About one in four Asian adults in New York City lived in poverty in 2020 — a rate that is significantly higher than the citywide average, according to a report released today by Robin Hood, a local non-profit, in collaboration with Columbia University.
It’s the first time that the foundation has expanded its data collection on income and material hardship to include a sufficiently large sample of Asian New Yorkers, allowing researchers to analyze the economic well-being of what it calls the most understudied racial and ethnic groups in the United States.
The welfare of a subset of Asian New Yorkers - those who are 65 years or older, those with limited English proficiency, and those with a high school degree or less – is even more dismal, according to the report, The State of Poverty and Disadvantage in New York City. The rates of poverty for these Asian New Yorkers were even higher.
Rich Buery, Robin Hood’s chief executive officer, said if the experiences of Asian New Yorkers remain poorly understood, some of its members will continue to be underserved.
“It was important to us that we shine a light on this community,” Buery said in an interview.
Robin Hood is the city’s largest anti-poverty organization, which last year gave $172 million in grants to more than 200 programs that helped some of the city’s most vulnerable residents.
In 2020, researchers began interviewing survey participants in Mandarin for the first time, giving them a window into the poverty experienced by Chinese New Yorkers. The survey included 559 Asian New Yorkers and more than 400 of them were of Chinese descent, according to one of the report’s authors, Qin Gao, who is a professor at Columbia University School of Social Work and the university’s director of the China Center for Social Policy.
Researchers found that 23% of Asian New Yorkers lived in poverty in 2020, comparable to the rate of poverty experienced by Black and Latinx New Yorkers, and higher than the citywide average of 16% of all New Yorkers.
“Usually, many people think Asians are better off economically than Blacks and Latinos, but our data show, no, that's not true,” Gao said. “So that's something that needs to be known and to be really digested and understood a bit.”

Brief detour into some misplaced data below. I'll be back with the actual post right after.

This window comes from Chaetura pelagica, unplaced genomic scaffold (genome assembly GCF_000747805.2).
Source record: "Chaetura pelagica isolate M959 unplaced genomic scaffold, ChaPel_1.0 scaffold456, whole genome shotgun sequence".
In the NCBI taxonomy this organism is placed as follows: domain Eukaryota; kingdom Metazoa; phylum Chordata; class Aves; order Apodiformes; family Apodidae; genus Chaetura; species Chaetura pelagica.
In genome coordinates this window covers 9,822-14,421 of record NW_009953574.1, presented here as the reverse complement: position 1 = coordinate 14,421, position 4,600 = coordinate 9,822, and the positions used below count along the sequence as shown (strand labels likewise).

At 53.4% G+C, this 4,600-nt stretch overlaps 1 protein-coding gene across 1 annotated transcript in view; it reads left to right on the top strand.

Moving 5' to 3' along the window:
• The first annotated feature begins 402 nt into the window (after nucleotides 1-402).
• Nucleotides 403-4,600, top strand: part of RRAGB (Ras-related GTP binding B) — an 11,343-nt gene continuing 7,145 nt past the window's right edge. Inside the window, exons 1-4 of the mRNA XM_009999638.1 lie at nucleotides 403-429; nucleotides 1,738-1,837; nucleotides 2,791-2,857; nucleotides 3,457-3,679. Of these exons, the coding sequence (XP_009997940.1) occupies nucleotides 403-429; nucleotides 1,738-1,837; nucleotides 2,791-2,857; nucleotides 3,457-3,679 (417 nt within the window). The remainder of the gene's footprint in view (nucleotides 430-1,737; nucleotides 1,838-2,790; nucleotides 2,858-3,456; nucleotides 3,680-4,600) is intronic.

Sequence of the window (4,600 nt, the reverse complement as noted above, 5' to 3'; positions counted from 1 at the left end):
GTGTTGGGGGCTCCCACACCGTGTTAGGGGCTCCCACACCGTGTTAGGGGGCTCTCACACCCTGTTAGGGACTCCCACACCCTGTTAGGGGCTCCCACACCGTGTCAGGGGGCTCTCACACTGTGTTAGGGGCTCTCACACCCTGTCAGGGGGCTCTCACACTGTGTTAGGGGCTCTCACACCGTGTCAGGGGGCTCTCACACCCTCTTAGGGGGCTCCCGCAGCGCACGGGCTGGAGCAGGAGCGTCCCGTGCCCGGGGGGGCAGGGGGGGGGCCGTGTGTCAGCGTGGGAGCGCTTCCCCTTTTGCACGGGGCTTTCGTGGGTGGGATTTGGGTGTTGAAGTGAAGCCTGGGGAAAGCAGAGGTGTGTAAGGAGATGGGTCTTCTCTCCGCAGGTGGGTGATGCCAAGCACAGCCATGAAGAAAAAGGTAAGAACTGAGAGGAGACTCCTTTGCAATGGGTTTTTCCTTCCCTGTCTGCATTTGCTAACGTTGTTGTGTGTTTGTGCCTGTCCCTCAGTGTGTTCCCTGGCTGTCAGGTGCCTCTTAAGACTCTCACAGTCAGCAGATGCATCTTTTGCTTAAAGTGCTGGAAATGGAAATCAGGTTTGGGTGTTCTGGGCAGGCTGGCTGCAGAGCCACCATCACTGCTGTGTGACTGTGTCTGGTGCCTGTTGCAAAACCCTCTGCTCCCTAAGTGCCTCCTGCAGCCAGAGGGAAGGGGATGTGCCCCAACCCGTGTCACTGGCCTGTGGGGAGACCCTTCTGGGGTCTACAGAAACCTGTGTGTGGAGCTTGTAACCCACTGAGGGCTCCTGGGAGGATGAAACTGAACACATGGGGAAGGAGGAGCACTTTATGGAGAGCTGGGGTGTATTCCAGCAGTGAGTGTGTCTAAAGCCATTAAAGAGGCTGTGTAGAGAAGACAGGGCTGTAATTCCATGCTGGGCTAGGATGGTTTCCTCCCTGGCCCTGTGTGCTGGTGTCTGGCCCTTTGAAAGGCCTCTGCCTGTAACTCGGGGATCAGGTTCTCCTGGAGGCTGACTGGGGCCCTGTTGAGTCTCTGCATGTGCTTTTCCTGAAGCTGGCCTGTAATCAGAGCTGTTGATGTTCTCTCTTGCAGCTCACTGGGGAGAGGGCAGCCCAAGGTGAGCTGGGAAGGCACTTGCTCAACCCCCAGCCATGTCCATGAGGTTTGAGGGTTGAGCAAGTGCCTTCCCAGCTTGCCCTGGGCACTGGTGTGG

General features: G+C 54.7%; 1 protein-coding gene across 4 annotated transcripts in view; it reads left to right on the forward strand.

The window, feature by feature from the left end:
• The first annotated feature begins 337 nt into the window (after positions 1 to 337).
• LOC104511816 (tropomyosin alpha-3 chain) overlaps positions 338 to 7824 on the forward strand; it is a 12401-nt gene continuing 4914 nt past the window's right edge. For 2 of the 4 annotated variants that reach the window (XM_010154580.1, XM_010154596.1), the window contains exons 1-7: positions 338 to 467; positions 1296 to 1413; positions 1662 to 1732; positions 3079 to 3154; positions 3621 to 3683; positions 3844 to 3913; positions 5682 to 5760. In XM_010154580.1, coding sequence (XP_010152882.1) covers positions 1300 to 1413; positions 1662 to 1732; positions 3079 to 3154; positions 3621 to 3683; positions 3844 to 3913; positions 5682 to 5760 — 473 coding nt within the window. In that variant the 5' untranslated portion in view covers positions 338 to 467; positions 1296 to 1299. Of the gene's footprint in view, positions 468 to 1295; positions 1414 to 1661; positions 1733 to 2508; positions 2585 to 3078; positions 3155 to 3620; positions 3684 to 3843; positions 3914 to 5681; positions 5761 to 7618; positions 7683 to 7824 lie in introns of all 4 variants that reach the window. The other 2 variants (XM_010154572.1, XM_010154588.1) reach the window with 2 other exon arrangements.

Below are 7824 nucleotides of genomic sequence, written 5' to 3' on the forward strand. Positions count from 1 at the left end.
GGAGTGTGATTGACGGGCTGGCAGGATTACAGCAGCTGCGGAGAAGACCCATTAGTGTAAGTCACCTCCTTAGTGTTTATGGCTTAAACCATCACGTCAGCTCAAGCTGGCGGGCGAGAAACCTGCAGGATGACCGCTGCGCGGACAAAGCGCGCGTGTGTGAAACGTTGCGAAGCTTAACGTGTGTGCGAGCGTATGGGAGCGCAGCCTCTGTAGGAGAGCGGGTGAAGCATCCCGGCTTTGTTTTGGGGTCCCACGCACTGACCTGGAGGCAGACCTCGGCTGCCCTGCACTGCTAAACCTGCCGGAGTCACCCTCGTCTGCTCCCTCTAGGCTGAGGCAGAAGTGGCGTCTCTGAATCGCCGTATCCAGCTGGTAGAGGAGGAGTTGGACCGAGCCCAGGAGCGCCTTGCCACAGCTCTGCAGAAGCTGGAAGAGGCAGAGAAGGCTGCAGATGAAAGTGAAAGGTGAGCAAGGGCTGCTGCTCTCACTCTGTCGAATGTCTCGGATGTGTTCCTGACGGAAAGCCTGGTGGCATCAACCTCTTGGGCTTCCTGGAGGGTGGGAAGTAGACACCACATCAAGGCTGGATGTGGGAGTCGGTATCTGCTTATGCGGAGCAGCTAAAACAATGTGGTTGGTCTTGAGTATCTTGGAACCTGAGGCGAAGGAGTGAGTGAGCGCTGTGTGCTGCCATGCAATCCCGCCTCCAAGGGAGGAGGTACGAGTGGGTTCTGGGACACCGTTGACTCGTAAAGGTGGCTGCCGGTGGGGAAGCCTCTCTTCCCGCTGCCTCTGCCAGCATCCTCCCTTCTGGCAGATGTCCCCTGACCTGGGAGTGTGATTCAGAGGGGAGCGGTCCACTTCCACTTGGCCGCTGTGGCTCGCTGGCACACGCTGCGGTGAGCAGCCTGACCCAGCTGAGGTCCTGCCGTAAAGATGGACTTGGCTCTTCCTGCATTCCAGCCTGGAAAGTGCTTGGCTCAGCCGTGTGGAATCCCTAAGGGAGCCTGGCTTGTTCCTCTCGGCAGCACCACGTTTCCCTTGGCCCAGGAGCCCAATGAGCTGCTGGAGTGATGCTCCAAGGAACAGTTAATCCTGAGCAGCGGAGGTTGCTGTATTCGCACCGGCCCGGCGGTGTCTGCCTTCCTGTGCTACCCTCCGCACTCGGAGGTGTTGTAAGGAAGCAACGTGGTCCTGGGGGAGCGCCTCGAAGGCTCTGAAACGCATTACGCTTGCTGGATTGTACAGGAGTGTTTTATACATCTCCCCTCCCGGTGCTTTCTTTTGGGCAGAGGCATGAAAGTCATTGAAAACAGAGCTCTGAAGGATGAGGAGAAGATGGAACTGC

The poverty rate of Asian New Yorkers who were 65 or older in 2020 was 28% compared to 23% for seniors citywide. Researchers also found that the poverty rate among Asian New Yorkers with a high school degree or less in 2020 was 33% compared to 27% of all New Yorkers.
Linying He, associate director of research for the Asian American Federation, an umbrella organization that represents the interests of 1.7 million New Yorkers, applauded Robin Hood’s efforts to understand the experiences of Asian New Yorkers. But she urged the group to do more to reach this diverse group of New Yorkers made up not just of Mandarin speakers, but of people from more than 30 countries with distinct cultures and languages.
“I think it’s a good start,” He said.
She said Robin Hood should consider expanding its future surveys to capture the experiences of Indian and Korean New Yorkers, who, together with people of Chinese descent, represent the top three Asian populations in the city.
In the Chinese and Indian communities, different dialects are spoken, He said, making it that much harder for researchers to reach these New Yorkers.
“I know it's very difficult but at least we need to advocate for that because if they only do it in Mandarin and in English, there's a lot of information they cannot catch,” she said.
Buery, the foundation’s CEO, said he agrees and pledged to explore ways to incorporate Asian New Yorkers who speak other languages in future surveys.
“I think it's a fair critique,” Buery said. “So clearly, we need to continue to do better, and that’s our plan.”